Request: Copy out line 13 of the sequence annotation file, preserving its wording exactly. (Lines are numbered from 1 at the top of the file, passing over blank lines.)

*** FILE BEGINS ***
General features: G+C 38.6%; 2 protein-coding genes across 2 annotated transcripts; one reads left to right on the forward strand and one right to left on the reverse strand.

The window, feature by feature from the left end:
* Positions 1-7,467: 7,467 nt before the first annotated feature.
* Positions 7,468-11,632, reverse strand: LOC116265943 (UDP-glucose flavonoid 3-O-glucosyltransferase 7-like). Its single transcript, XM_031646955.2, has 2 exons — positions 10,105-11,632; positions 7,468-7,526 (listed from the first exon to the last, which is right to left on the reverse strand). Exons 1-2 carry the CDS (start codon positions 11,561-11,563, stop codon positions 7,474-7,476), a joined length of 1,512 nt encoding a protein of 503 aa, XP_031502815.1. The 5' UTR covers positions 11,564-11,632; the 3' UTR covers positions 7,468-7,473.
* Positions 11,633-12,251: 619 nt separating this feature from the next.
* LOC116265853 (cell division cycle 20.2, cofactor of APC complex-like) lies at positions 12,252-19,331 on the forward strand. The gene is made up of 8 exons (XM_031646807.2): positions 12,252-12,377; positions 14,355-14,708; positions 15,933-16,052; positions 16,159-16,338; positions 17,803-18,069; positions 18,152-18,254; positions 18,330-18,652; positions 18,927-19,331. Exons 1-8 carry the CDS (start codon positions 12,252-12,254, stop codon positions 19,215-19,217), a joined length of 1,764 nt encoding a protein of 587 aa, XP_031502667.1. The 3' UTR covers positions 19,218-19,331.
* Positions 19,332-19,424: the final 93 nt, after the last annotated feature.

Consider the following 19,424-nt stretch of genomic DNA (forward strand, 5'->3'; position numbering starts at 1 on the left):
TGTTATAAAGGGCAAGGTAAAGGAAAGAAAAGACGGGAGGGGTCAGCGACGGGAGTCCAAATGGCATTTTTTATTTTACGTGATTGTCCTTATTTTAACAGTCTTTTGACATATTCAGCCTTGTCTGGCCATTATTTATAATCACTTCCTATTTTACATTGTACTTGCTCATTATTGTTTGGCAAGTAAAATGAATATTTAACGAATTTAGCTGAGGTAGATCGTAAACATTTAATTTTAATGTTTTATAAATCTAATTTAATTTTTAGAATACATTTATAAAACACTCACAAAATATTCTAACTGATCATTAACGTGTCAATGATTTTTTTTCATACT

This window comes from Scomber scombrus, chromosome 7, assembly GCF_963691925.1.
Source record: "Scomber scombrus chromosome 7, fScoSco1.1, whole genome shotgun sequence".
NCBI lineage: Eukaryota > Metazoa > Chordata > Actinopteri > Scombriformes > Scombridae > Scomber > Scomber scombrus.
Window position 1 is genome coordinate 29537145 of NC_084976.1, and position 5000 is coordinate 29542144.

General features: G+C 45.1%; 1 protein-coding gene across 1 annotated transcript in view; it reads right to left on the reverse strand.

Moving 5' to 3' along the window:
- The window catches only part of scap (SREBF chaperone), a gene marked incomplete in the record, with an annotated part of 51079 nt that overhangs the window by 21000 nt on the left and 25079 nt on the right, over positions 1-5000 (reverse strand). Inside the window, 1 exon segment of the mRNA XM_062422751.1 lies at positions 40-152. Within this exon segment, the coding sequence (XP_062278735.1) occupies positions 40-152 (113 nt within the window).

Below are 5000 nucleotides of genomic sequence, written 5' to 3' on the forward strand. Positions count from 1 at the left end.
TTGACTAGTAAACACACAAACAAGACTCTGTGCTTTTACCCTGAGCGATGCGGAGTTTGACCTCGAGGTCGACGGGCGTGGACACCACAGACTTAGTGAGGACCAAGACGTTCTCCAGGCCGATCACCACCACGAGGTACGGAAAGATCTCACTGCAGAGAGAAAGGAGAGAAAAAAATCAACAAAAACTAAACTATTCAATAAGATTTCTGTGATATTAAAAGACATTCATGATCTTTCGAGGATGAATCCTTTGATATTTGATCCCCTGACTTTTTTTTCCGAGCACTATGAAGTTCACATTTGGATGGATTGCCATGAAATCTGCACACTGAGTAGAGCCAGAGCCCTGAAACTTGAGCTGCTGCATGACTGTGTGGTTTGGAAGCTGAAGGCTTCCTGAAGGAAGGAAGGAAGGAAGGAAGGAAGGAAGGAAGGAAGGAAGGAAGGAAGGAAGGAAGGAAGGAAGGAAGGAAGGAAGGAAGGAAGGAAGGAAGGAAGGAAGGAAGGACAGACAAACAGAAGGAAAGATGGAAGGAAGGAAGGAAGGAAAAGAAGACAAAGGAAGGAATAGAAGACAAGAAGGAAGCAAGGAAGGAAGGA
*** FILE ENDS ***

Window position 1 is genome coordinate 29537145 of NC_084976.1, and position 5000 is coordinate 29542144.